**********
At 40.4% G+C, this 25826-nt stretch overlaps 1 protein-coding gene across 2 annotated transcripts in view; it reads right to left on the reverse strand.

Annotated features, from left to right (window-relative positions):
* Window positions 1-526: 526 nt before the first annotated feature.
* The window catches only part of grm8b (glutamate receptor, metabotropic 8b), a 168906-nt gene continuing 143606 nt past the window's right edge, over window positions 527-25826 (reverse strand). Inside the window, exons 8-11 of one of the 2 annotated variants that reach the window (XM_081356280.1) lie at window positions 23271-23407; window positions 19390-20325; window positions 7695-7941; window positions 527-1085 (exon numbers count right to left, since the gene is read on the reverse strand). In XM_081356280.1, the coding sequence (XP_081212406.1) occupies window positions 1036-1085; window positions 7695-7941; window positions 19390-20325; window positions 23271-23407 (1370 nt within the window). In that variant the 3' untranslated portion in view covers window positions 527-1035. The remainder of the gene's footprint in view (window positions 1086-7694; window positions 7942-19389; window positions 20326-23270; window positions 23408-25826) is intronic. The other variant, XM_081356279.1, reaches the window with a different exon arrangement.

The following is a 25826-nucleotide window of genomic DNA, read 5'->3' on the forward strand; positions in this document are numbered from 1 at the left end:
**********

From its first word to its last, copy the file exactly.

At 40.4% G+C, this 25826-nt stretch overlaps 1 protein-coding gene across 2 annotated transcripts in view; it reads right to left on the reverse strand.

Annotated features, from left to right (window-relative positions):
* Window positions 1-526: 526 nt before the first annotated feature.
* The window catches only part of grm8b (glutamate receptor, metabotropic 8b), a 168906-nt gene continuing 143606 nt past the window's right edge, over window positions 527-25826 (reverse strand). Inside the window, exons 8-11 of one of the 2 annotated variants that reach the window (XM_081356280.1) lie at window positions 23271-23407; window positions 19390-20325; window positions 7695-7941; window positions 527-1085 (exon numbers count right to left, since the gene is read on the reverse strand). In XM_081356280.1, the coding sequence (XP_081212406.1) occupies window positions 1036-1085; window positions 7695-7941; window positions 19390-20325; window positions 23271-23407 (1370 nt within the window). In that variant the 3' untranslated portion in view covers window positions 527-1035. The remainder of the gene's footprint in view (window positions 1086-7694; window positions 7942-19389; window positions 20326-23270; window positions 23408-25826) is intronic. The other variant, XM_081356279.1, reaches the window with a different exon arrangement.

The following is a 25826-nucleotide window of genomic DNA, read 5'->3' on the forward strand; positions in this document are numbered from 1 at the left end: